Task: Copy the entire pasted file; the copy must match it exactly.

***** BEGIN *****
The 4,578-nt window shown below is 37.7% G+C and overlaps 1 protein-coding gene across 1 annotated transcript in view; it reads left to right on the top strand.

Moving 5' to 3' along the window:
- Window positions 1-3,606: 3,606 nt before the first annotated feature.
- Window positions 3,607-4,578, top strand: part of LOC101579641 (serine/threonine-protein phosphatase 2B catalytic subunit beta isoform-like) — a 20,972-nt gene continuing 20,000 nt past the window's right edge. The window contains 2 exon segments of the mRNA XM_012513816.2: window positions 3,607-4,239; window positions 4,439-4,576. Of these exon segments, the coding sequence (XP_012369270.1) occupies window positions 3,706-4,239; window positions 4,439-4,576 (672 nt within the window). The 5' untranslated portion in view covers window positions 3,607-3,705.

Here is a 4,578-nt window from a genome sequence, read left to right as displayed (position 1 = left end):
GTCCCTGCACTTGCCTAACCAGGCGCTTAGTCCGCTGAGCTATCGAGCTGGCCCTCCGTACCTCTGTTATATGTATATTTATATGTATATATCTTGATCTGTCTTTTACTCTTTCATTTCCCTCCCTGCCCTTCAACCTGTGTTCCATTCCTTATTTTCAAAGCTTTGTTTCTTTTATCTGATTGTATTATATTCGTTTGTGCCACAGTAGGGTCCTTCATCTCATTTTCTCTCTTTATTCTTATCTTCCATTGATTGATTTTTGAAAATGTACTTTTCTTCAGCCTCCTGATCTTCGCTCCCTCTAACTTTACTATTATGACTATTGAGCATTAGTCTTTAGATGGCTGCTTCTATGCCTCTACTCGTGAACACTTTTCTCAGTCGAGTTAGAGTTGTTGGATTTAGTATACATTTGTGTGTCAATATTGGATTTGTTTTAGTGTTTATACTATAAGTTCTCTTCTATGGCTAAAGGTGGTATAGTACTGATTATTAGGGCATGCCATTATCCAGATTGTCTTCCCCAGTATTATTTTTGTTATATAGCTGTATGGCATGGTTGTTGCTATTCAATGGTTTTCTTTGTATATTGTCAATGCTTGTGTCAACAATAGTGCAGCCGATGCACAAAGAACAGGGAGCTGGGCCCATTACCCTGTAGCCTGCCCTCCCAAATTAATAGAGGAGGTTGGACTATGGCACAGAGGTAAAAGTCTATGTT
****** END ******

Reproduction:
The 4,578-nt window shown below is 37.7% G+C and overlaps 1 protein-coding gene across 1 annotated transcript in view; it reads left to right on the top strand.

Moving 5' to 3' along the window:
- Window positions 1-3,606: 3,606 nt before the first annotated feature.
- Window positions 3,607-4,578, top strand: part of LOC101579641 (serine/threonine-protein phosphatase 2B catalytic subunit beta isoform-like) — a 20,972-nt gene continuing 20,000 nt past the window's right edge. The window contains 2 exon segments of the mRNA XM_012513816.2: window positions 3,607-4,239; window positions 4,439-4,576. Of these exon segments, the coding sequence (XP_012369270.1) occupies window positions 3,706-4,239; window positions 4,439-4,576 (672 nt within the window). The 5' untranslated portion in view covers window positions 3,607-3,705.

Here is a 4,578-nt window from a genome sequence, read left to right as displayed (position 1 = left end):
GTCCCTGCACTTGCCTAACCAGGCGCTTAGTCCGCTGAGCTATCGAGCTGGCCCTCCGTACCTCTGTTATATGTATATTTATATGTATATATCTTGATCTGTCTTTTACTCTTTCATTTCCCTCCCTGCCCTTCAACCTGTGTTCCATTCCTTATTTTCAAAGCTTTGTTTCTTTTATCTGATTGTATTATATTCGTTTGTGCCACAGTAGGGTCCTTCATCTCATTTTCTCTCTTTATTCTTATCTTCCATTGATTGATTTTTGAAAATGTACTTTTCTTCAGCCTCCTGATCTTCGCTCCCTCTAACTTTACTATTATGACTATTGAGCATTAGTCTTTAGATGGCTGCTTCTATGCCTCTACTCGTGAACACTTTTCTCAGTCGAGTTAGAGTTGTTGGATTTAGTATACATTTGTGTGTCAATATTGGATTTGTTTTAGTGTTTATACTATAAGTTCTCTTCTATGGCTAAAGGTGGTATAGTACTGATTATTAGGGCATGCCATTATCCAGATTGTCTTCCCCAGTATTATTTTTGTTATATAGCTGTATGGCATGGTTGTTGCTATTCAATGGTTTTCTTTGTATATTGTCAATGCTTGTGTCAACAATAGTGCAGCCGATGCACAAAGAACAGGGAGCTGGGCCCATTACCCTGTAGCCTGCCCTCCCAAATTAATAGAGGAGGTTGGACTATGGCACAGAGGTAAAAGTCTATGTT